Dark fibre 'should be opened up'
BT's "dark fibre" network should be made accessible to other telecoms providers wishing to offer high-speed connections for businesses, Ofcom have suggested.
They say opening access to the fibre network would promote competition and innovation in the "leased line" market, which is thought to be worth £2 billion.
Their proposal could strengthen the argument being made by BT's rivals for access to the Openreach infrastructure, albeit in a slightly different way than they might have hoped.
At the same time, Ofcom want to see Openreach raise their game again regarding the installation and maintenance of leased lines, bringing installation times back down to those seen in 2011.
What's referred to as the "dark fibre" network is basically the spare cabling in the fibre broadband infrastructure, which is owned and maintained by BT's partner company Openreach.
It's "dark" because there's no data - in the form of optical light - being passed down it.
It's long been a bone of contention for BT's rivals that no one else has any kind of access to any of that infrastructure, dark or not - and BT seem to have planned for it to be used to increase capacity, rather than competition.
Every ISP selling fibre services - other than Virgin, who have their own closely guarded fibre network - is reselling BT.
This affects both the prices those providers can charge - they need to cover BT / Openreach's wholesale prices - and what they can do for customers when something goes wrong.
But under Ofcom's proposals, the dark part of the network could be "lit" by providers other than BT, installing their own equipment at each end of the cables - then selling their own services using those cables.
Ofcom's Business Connectivity Market Review suggests the opened up lines should be used to create high speed, heavy data, "leased line" connections for business and public institutions.
The leased line market is worth an estimated £2 billion - and BT look after roughly £1.35 billion of that business.
Companies, libraries, universities, schools and so on rely on the lines to maintain their networks across different sites and different cities.
But leased lines are also used by mobile networks to transfer the increasing amount of data private customers - that's us - are consuming via smartphone and tablet.
To that end Ofcom are suggesting that broadband providers and mobile network operators should allow increased access to their networks as well - say, at the junction of cable and mast.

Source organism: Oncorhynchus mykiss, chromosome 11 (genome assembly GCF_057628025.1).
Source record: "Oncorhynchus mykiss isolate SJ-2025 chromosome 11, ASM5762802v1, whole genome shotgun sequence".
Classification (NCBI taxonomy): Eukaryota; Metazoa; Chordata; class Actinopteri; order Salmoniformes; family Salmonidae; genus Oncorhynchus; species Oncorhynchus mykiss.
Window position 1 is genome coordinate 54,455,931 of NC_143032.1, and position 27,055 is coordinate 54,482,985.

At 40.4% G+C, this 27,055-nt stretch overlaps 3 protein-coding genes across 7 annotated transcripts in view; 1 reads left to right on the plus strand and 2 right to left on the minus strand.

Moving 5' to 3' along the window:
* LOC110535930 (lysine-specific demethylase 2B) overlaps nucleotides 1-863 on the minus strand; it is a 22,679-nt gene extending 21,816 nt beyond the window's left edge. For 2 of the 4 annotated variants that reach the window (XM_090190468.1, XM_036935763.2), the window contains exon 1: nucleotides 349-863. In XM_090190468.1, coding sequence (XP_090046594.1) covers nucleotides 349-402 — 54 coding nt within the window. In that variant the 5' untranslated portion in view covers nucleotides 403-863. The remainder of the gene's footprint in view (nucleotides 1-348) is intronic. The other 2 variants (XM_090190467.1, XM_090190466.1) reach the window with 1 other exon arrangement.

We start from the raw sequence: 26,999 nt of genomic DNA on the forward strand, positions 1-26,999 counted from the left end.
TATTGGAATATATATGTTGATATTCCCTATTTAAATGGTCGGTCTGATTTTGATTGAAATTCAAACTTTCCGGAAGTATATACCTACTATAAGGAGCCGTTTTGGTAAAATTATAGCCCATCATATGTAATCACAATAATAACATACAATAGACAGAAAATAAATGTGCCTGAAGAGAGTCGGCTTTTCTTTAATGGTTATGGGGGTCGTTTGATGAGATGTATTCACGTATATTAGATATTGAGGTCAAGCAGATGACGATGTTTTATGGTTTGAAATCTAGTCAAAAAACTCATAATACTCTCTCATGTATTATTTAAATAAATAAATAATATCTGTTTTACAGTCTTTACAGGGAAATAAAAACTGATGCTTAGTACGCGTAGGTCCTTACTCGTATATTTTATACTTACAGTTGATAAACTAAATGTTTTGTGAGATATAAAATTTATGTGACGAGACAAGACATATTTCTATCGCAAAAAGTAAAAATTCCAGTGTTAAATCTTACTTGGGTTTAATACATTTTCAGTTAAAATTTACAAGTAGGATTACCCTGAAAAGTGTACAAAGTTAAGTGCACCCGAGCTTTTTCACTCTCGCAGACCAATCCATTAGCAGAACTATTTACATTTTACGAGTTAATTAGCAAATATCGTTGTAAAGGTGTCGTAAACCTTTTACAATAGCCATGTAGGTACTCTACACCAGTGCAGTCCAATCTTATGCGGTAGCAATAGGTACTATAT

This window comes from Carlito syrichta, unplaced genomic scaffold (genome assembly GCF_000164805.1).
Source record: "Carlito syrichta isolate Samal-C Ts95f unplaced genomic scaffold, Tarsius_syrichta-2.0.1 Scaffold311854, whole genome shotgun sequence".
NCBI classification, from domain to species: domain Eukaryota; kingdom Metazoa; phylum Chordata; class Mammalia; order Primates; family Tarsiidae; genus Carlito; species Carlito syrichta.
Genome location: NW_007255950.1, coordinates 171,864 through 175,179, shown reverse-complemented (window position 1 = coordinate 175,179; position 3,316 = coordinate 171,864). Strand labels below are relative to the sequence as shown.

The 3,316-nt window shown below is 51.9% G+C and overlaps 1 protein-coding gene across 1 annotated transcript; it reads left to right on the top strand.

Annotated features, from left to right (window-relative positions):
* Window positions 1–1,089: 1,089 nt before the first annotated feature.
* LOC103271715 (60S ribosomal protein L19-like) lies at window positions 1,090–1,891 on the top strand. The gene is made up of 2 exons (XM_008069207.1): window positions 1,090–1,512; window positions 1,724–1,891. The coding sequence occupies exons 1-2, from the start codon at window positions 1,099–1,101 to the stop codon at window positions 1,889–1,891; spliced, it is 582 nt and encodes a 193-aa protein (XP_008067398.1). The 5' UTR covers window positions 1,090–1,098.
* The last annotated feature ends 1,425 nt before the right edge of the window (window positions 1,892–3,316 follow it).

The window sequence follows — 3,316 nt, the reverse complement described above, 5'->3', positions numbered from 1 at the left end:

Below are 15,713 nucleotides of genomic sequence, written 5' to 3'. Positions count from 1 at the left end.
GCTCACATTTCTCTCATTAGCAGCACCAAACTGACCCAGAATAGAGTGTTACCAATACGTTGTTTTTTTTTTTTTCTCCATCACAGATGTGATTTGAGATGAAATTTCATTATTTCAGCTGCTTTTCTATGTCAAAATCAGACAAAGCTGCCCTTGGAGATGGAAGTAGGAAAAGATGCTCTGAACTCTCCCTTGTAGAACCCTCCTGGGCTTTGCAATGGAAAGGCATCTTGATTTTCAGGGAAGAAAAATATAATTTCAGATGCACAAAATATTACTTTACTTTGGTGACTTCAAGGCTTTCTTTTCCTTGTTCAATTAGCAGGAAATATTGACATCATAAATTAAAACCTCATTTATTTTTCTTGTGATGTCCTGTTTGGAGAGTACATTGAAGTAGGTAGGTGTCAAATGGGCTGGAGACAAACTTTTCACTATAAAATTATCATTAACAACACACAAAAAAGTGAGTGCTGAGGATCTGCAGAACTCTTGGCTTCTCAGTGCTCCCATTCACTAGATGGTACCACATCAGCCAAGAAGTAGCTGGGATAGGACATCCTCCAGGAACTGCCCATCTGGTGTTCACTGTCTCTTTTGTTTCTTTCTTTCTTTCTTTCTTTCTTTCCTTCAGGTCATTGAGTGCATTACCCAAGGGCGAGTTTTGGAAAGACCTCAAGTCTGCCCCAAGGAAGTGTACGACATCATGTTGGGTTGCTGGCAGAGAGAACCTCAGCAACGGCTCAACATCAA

This last suggestion is part a result of Ofcom looking ahead to the implementation of the EU Civil Infrastructure Directive, due to be incorporated into UK law by summer 2016.
That will require all communication and utility network operators to "meet all reasonable requests" for access to their networks when "made with a view to deploying high speed electronic communications networks".
Particularly as BT plan to retire some of their older equipment - such as that providing connections slower than 8Mb - Ofcom say it's important that users have knowledge of and access to other, better, options.
They hope to spark the same kind of competition and drive in the business internet market as happened with home broadband when ISPs were allowed to install their own equipment in BT exchanges.
Ofcom say that as well as increasing competition and choice, opening the market up should also help encourage innovation - although BT were quick to say doing so could well undermine investment in their network instead.
The telecom provider will be pleased to note that the changes won't apply in London, then.
Outside the capital just 15% of businesses have access to at least two other providers when it comes to leased lines.
But as 83% of businesses in London have at least five other networks to choose from, Ofcom say such regulation just isn't necessary there.
Finally, Ofcom have used the review to issue a couple of performance targets to Openreach.
Since 2011 the average time between a leased line being ordered and Openreach installing it has increased from 40 working days to 46, and last year Openreach only completed about half of those installations on the initial date it gave the customer.
So by 2017, Ofcom want to see the average time between order and installation brought back down to 40 working days.
Before that, however, Openreach must meet original installation dates at least 80% of the time by next year, rising to at least 90% of the time by 2018.
At the same time, they must also improve the maintenance of the lines they install.
That could be something of a sticking point for the other ISPs. Ofcom say, repeatedly, that: "we do not propose to require BT to provide access to its ducts."
That is, they're recommending access to either end of the cables, but not the cables themselves.
That's not quite what Sky and TalkTalk will have hoped to hear; one of the arguments they've used when calling for access to the infrastructure itself is that repairs and maintenance take too long.
But as this is just the opening stage, and the consultation part of Ofcom's review runs until the end of July, we're sure to hear plenty from everyone involved about the pros and cons of greater or lesser access.